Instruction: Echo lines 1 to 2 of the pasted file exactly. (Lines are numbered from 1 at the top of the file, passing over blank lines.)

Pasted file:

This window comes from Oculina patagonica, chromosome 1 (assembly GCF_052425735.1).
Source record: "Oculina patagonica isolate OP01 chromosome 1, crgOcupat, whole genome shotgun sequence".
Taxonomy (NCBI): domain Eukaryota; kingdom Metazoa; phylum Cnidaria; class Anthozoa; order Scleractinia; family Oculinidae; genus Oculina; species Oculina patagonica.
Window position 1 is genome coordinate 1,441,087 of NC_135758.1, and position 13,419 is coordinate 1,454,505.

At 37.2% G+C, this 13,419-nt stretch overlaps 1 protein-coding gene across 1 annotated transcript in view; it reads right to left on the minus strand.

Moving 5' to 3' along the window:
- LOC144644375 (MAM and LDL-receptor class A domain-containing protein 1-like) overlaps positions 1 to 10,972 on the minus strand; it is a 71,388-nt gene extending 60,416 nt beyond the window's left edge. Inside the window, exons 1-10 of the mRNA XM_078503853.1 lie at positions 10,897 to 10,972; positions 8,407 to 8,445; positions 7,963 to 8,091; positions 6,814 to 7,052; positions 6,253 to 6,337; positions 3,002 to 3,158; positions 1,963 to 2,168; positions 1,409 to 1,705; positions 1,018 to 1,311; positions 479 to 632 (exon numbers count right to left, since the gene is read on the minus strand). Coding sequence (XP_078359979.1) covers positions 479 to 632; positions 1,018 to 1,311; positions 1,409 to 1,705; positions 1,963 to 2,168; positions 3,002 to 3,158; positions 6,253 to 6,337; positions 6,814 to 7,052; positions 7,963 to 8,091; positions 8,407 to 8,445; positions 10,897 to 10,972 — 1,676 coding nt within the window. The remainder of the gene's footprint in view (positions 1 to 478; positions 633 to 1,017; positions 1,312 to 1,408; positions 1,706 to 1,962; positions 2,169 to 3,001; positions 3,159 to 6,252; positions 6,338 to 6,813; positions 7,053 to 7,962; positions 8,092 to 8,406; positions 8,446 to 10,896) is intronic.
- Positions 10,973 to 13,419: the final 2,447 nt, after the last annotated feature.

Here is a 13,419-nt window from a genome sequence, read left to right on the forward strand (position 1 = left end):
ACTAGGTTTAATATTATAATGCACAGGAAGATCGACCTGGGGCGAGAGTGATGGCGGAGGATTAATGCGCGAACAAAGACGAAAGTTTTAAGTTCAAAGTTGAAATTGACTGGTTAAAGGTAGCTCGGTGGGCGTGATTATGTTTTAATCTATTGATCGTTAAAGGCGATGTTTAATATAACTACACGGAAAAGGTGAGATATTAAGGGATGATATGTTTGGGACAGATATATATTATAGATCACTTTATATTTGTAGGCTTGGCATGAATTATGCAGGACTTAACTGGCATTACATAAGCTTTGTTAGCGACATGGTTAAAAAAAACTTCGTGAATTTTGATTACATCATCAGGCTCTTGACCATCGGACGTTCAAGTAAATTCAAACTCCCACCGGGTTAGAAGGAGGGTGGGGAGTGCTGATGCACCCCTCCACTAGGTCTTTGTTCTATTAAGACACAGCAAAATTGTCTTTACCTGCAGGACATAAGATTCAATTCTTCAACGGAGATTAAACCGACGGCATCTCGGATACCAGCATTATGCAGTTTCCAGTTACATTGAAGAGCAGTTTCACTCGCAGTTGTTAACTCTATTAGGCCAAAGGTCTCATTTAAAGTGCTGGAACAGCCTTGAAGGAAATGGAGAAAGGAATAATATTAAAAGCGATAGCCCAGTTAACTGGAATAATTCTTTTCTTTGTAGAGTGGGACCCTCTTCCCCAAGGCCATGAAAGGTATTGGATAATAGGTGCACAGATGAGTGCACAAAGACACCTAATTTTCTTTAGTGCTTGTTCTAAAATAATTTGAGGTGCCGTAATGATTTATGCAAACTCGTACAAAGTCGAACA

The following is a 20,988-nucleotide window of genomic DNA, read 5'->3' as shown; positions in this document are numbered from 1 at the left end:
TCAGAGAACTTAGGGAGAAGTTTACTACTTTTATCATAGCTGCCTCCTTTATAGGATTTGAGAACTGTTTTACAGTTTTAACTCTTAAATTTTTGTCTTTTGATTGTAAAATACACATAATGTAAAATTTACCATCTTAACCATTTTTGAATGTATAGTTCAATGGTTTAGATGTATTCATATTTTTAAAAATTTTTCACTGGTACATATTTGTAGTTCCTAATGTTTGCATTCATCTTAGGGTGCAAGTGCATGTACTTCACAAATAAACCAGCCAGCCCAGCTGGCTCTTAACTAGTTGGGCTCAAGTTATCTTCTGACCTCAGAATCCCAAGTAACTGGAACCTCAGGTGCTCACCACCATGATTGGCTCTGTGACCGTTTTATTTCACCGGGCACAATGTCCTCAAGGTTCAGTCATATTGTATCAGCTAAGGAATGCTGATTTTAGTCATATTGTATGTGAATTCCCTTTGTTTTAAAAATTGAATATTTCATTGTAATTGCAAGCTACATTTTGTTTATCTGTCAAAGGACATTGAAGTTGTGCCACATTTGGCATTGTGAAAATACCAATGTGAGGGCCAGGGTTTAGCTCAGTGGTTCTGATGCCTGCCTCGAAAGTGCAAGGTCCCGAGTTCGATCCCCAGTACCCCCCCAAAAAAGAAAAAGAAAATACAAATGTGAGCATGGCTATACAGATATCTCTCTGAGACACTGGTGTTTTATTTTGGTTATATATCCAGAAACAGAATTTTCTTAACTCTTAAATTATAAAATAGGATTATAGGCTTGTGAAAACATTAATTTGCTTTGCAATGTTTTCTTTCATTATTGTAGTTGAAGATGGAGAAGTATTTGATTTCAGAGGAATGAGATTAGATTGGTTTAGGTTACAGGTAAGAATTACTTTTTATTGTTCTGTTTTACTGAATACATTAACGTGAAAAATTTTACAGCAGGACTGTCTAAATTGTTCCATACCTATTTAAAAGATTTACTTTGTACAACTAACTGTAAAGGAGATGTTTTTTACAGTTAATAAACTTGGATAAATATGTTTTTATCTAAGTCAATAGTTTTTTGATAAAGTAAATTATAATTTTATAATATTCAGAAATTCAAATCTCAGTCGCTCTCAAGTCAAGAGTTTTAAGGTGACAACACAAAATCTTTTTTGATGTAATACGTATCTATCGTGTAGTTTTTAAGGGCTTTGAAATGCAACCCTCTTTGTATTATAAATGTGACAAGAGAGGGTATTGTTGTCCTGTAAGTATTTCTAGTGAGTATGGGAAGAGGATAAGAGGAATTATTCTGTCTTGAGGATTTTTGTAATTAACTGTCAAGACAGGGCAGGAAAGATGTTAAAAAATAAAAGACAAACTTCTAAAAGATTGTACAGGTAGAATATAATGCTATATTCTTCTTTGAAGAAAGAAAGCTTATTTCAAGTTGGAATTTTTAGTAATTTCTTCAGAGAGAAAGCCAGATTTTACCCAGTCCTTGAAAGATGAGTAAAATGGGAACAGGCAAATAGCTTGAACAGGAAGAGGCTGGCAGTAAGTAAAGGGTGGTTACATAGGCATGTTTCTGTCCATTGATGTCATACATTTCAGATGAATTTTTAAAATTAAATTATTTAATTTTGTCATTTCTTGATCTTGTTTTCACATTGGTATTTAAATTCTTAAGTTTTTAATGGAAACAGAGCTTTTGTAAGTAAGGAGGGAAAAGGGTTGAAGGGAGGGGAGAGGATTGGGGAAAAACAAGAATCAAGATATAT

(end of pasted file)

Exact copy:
This window comes from Oculina patagonica, chromosome 1 (assembly GCF_052425735.1).
Source record: "Oculina patagonica isolate OP01 chromosome 1, crgOcupat, whole genome shotgun sequence".